Organizations must consider how they'll develop their people's skills and create an environment where they can work effectively with robots.
It's estimated that within five years, every job will be touching cognitive solutions in some way. Most organizations are looking at how to be more efficient and cost-effective, and there is currently a trend for removing resources that are performing repetitive tasks offshore, or even onshore, as IA now makes those tasks cheaper and faster to perform and less error-prone than any human.
As a result, we will see strong disruption from technology not only at work (around 30% of the active working population will be affected by automation and the infusion of AI components), but across our daily lives: how we interact with banks, access to entertainment, personalized retail experiences, and usage of transportation are all changing radically.
The impact – women will feel it first
None of this is a surprise, but one aspect might be: according to the World Economic Forum the biggest impact will hit the female working population first, due to the larger numbers of women in clerical positions in different industries.1 What can we do to ensure that women become aware of the threat as well as the opportunities that they may be faced with? And how can we best prepare them?
The answer is upskilling and education. This is why EY is putting in place key diversity and inclusion programs that will include IA enablement and awareness for women in different regions of the globe at all levels.
But, the emerging technology will open up new career opportunities for those who are well versed in it or have the right set of skills and the will to change. As a 2016 White House report states, "Re-training programs… can mitigate the negative impact of increasing automation by preparing displaced workers for other jobs."2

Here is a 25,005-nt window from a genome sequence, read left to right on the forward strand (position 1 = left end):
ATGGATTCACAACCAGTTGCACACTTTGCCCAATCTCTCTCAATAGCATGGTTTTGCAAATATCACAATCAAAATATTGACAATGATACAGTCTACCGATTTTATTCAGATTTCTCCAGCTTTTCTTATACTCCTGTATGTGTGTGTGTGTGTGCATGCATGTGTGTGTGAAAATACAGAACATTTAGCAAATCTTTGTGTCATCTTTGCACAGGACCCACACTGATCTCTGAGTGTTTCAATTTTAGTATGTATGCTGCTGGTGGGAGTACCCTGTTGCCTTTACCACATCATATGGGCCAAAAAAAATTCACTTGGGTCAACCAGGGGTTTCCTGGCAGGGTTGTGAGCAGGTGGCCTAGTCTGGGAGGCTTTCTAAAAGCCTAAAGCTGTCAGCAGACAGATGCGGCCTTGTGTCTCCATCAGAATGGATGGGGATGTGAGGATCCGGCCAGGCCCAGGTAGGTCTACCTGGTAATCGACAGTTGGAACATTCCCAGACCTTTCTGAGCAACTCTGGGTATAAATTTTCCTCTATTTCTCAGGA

Also, with manual processes automated, the next level of cognitive automation will take over more of the thinking aspects of work – and this means mid-level and higher roles will also be impacted. AI will support and enhance experts and their skillsets, but for the rest of the impacted working population, roughly one in four people will not have adequate skills to work with robots. So organizations need to consider how they will supplement and maintain their employee's skills – and not only to develop such skills, but put the perfect co-working environment in place.
As the appetite for IA is growing, we have seen an increasing demand for creating and developing chatbots (virtual assistants), and this requires some very specific sets of expertise. For example, we might need psychologists to help build and shape the chatbot persona, and user interface designers to make the experience positive and aligned with the business requirements. Or we might use writers to develop the scripting and the exchanges, whether text and voice.
Building a chatbot is one type of cognitive solution, with the detail and depth of interaction depending on the desired level of engagement with the end user.